Originally Posted by stuffe
Cheers for that. I would love for someone who genuinely understands what the registry does and how/why to explain why people hate it so much. ...
I haven't wrassled with the registry since Windows 95 days but a few answers to the question of "what's so bad about the registry" are as follows:
1) Its a database, so like Entourage, a single corrupt file can corrupt the whole database rendering the computer useless. A problem with a single programs access to the registry, can affect all the other programs just like a single bad email in Entourage can hose your entire mail/calendar/contacts system.
2) It has few if any rules. Programs can all read and write the registry, they *may* delete their references when they are uninstalled, they may not. They may overwrite preferences for other programs, they may not. Because almost no companies ever remove
their info from the registry, (even on uninstall) it's a database that is always growing and growing.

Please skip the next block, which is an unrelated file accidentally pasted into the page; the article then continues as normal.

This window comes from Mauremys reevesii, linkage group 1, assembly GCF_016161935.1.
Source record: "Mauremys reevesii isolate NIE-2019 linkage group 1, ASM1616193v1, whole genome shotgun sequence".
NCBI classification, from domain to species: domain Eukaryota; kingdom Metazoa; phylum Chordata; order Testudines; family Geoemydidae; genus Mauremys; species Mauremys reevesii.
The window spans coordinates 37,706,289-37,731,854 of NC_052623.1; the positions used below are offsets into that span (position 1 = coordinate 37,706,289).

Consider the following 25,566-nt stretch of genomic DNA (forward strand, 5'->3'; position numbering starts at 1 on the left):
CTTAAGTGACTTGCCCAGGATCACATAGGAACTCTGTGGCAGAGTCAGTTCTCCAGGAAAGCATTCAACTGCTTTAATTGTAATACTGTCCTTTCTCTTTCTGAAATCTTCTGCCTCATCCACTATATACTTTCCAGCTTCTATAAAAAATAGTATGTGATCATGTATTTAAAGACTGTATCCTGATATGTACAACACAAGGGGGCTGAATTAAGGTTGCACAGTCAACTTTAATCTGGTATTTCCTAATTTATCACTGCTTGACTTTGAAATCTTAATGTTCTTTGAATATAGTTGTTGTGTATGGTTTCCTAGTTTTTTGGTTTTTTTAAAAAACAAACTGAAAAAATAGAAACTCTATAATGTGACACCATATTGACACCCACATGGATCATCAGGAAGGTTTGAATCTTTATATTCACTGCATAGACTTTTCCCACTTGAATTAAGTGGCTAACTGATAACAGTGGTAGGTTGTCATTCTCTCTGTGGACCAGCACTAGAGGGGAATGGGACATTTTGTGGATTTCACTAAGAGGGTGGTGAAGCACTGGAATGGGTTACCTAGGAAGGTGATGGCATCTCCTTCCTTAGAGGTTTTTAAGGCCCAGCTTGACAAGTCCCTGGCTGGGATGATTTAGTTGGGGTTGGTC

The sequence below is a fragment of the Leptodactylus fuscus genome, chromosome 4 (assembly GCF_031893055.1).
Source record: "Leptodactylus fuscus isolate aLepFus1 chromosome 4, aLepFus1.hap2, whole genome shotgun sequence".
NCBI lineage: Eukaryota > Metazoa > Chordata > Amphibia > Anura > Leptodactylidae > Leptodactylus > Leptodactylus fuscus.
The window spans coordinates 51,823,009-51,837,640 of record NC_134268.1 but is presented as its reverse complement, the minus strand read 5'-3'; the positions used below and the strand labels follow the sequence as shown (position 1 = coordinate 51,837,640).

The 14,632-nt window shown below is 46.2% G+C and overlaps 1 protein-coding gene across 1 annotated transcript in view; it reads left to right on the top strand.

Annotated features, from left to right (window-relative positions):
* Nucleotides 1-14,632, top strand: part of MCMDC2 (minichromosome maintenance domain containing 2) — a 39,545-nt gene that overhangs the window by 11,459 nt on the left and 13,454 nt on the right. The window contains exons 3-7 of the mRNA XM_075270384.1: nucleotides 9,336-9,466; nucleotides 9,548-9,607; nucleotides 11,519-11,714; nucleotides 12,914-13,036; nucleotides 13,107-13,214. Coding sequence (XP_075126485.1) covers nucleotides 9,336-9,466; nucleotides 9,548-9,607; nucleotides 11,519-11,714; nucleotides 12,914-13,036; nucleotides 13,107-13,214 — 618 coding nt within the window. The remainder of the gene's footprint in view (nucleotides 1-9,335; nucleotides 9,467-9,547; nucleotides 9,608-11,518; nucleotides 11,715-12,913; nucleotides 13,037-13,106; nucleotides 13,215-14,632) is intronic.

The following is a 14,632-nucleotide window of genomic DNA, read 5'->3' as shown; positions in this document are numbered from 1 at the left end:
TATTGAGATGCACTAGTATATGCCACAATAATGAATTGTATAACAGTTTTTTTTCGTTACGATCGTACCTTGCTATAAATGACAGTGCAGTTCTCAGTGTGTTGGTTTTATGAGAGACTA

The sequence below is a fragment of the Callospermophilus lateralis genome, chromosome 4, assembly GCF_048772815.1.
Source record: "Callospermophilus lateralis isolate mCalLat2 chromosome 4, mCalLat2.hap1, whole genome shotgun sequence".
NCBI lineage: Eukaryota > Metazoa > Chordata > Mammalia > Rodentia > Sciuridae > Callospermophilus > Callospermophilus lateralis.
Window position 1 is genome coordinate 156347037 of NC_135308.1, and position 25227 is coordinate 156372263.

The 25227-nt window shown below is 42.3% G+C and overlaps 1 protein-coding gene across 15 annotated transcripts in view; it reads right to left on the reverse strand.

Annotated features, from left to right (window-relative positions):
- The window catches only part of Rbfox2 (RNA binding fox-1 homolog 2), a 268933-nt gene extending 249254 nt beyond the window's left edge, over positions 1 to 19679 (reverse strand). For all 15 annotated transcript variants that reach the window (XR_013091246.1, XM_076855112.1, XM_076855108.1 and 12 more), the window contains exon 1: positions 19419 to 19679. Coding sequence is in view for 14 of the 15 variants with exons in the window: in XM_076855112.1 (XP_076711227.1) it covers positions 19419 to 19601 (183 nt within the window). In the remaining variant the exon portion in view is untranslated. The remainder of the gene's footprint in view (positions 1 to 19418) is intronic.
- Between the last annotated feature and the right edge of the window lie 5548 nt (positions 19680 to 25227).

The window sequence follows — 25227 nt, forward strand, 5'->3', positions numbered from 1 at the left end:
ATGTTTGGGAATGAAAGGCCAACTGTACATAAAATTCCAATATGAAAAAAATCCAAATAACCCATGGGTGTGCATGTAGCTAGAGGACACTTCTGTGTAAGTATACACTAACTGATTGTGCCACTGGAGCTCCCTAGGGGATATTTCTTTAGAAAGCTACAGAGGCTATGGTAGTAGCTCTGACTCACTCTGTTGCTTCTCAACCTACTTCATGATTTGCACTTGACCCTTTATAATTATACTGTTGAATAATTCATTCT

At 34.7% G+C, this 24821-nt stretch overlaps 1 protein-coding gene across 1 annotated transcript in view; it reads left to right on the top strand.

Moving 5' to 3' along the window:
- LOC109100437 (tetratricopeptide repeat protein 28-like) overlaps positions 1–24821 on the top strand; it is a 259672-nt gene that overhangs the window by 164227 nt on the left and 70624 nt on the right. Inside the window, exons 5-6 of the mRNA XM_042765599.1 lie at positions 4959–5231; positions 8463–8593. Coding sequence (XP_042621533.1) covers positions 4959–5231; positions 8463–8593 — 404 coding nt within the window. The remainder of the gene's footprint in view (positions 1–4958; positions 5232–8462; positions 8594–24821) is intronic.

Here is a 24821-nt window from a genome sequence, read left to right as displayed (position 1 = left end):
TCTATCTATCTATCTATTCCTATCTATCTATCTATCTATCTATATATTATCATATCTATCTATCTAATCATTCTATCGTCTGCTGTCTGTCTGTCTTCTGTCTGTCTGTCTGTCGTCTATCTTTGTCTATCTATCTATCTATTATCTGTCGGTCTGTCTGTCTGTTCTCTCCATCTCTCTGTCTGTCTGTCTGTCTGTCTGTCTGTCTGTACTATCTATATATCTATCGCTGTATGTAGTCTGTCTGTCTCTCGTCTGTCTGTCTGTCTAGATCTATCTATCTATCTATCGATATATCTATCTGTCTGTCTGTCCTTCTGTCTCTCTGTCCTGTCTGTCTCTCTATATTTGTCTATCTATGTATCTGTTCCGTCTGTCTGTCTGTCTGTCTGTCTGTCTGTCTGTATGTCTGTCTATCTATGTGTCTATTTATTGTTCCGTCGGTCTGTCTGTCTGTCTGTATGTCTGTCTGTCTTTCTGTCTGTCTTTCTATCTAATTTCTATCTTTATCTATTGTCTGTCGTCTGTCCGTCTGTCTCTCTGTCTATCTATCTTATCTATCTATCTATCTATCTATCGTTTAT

3) The registry also contains crucial system information. This means that the user that goes into the registry trying to edit something can easily destroy parts of the base system. With OS-X and Unix computers, the system is kept mostly separate from the apps.
3) The registry contains crucial
information for the running of programs, not "just plist stuff." On a Mac, like most Unix systems, the .plist's are just text files, they are individual to the program and they can be deleted at almost any time without problem or affect. With very few exceptions the plist can be safely deleted for any Mac application and the app will simply re-create it on startup with all the defaults. It's like a "reset" of the program. The registry on the other hand is a delicate business containing dozens of cryptic keys and other things that the program absolutely needs to run. Deleting the registry entry for a program in Windows will many times completely "break" the program, requiring a re-install.